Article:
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1. Setup for ripping strips & the ideal plank of cedar

Click on any image to see the full size version

Metric / Standard unit converter
If you decide to cut your own wood strips, the jigs on these pages will make the milling cheap, accurate and fast. When I mill strips for my kayaks, I often do large batches (~ 4-5000 ft or so) at a time. With the machines already set up, in one afternoon you can make enough finished strips for 2 kayaks! I am not kidding.
The finger board principles in routing apply for ripping as well. Pressure on the plank is ideally applied just in front of the blade.

The photo shows a 71/4" thin-kerf rip blade. A combination blade is OK. Only four teeth need to project above the stock to minimize friction.
Note the long fence extension (a scrap piece of 1" MDF fiberboard). It assures even parallel cuts so that you can get the most out of a plank. Ripping strips of consistent thickness from a 15ft plank is very tough with a short fence.
The table extension is an 8ft long piece of MDO plywood (better quality plywood with paper facing) mounted just below the level of the saw table. It is essential for ripping and routing long stock.

The most labor saving feature is the long finger board, 'friction-hinged' with by a clamp. It can be easily adjusted by hand yet it is held down with sufficient force to produce consistent pressure against the plank and fence. It is pulled tighter or looser by hand every 2 or 3 passes to maintain pressure. No need to readjust the clamp here!

Strips milled ~0.5mm or so over 1/4" will have thicker and stronger cove edges. No splintering will make life much easier during glue application.
When you run the glue bottle on a strip with thin cove edges, they often splinter and contaminate the glue. Achieving tight joints between the strips becomes more tedious as a result.

View from the other direction. Note the chair supporting this
5/8" X 8" X 15' plank of western red cedar. The chair rail is about 2 inches higher than the tablesaw.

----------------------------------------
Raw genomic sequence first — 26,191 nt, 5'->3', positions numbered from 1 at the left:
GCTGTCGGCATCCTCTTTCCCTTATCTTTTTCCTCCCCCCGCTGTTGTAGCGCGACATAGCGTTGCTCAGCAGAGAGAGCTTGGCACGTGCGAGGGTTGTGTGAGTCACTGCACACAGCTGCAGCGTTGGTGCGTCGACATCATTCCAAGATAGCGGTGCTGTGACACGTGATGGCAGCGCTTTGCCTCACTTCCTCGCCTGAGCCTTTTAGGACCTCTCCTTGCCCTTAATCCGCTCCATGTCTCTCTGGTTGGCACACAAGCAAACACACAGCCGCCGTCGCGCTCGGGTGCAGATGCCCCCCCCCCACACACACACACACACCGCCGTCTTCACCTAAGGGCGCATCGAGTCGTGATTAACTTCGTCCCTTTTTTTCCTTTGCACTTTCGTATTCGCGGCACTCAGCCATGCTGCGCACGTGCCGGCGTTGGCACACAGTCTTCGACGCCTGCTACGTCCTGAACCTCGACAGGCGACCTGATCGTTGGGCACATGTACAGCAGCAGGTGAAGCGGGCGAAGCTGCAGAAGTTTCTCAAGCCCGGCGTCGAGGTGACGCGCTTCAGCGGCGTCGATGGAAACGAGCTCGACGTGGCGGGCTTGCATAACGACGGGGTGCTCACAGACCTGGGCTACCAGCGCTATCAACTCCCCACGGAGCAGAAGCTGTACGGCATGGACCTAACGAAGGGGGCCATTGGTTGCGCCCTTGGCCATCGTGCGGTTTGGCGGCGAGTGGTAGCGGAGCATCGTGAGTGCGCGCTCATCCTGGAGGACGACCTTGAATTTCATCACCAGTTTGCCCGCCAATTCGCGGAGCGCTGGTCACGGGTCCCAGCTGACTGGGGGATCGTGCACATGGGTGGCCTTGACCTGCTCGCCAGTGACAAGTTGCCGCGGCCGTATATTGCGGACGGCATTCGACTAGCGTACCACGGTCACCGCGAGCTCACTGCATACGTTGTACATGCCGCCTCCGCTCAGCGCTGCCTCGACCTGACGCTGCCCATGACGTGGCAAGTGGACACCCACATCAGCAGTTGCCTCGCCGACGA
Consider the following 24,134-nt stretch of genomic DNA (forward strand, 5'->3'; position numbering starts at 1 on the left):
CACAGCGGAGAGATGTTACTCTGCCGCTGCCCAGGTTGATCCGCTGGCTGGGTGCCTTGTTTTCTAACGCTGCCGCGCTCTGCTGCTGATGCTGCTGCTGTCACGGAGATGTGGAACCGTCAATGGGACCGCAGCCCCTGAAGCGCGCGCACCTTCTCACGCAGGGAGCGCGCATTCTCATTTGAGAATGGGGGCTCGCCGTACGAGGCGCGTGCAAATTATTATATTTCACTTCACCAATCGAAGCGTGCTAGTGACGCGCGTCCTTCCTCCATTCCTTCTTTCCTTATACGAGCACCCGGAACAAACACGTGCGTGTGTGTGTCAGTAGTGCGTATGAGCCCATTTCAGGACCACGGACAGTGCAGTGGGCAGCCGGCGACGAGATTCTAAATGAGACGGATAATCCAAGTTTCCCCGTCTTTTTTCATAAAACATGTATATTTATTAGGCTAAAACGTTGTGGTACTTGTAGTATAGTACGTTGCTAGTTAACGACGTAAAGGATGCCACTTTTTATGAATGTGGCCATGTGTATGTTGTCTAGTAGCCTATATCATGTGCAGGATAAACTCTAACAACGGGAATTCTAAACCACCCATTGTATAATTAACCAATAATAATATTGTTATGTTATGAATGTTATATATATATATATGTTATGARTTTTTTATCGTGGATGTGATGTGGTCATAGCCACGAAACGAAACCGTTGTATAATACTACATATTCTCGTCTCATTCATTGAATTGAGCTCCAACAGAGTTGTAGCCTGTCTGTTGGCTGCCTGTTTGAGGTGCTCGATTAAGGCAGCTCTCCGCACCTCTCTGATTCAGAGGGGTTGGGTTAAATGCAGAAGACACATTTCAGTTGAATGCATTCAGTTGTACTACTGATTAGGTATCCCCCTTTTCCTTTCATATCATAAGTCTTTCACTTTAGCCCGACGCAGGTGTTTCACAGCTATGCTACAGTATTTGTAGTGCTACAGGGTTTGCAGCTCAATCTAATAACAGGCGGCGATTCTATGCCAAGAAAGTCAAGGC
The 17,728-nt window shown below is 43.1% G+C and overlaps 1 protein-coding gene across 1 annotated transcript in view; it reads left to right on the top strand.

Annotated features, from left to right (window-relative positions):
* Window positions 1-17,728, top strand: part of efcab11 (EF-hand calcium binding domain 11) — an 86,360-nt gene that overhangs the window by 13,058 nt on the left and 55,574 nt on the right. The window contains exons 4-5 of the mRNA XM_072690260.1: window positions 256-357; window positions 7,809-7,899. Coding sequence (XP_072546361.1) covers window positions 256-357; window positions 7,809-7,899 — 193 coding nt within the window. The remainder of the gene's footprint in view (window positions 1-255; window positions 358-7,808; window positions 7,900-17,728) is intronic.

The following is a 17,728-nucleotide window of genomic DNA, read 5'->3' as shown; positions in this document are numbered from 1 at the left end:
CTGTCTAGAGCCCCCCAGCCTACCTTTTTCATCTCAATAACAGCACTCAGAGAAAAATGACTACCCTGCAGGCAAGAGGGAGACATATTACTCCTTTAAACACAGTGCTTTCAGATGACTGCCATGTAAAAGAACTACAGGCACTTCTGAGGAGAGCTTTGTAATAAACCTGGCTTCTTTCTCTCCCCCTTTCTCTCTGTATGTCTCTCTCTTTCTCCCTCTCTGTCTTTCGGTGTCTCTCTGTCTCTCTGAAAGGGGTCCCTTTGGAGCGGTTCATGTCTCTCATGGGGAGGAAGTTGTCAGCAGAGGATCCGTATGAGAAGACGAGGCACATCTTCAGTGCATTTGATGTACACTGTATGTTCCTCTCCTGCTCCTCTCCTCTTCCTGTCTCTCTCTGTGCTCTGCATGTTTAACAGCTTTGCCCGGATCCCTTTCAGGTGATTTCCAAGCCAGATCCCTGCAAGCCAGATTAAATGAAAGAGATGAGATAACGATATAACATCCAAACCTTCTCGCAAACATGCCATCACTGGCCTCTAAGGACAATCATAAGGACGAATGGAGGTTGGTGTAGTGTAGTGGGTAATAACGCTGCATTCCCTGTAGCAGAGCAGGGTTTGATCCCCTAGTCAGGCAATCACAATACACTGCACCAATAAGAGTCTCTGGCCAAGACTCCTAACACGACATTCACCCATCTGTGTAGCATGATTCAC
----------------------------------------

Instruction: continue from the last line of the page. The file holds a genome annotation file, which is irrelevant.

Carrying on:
By the time the end of the plank leaves the chair, about one third of the plank is supported by the tablesaw and a small vertical fingerboard clamped to the fence.

Use a well milled strip to set the fence distance to the blade. It is easier and more accurate to do, than measuring it with a tape.
Use calipers or plain measuring tape to check the thickness of the strips once in a while (5-10 strips) to make sure that the strips are still the right thickness. It really sucks to discover that 3/4 of the plank was wasted because vibration readjusted your setting!

The ideal board of cedar for making strips.

These 'Plain sawed' boards often yield strips with the tightest grain pattern.
Click on the image to see the details of the edge grain.
The small picture in the top right is what the side of the plank looks like. This will be the face of the strip and the 'look' of the kayak.

Often I find planks (quarter sawed) that have this pattern reversed so that the grain you want is on the face of the plank.
The wood is often so uniform and beautiful that it is irresistible! Making strips to get the nice 'plank face grain' involves more cutting but it is certainly worth it.
First you need to rip the plank into 5/8"(recommended!) or 3/4" segments (that will be your width of the strip). Then, turn the segments 90 degrees and cut 1/4" strips from that. The nice tight grain is now on the face of the strips!

How to calculate the footage of strips for your project.


  INDEX Tools for striping & fiberglassing





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Last page update: 29 October 2013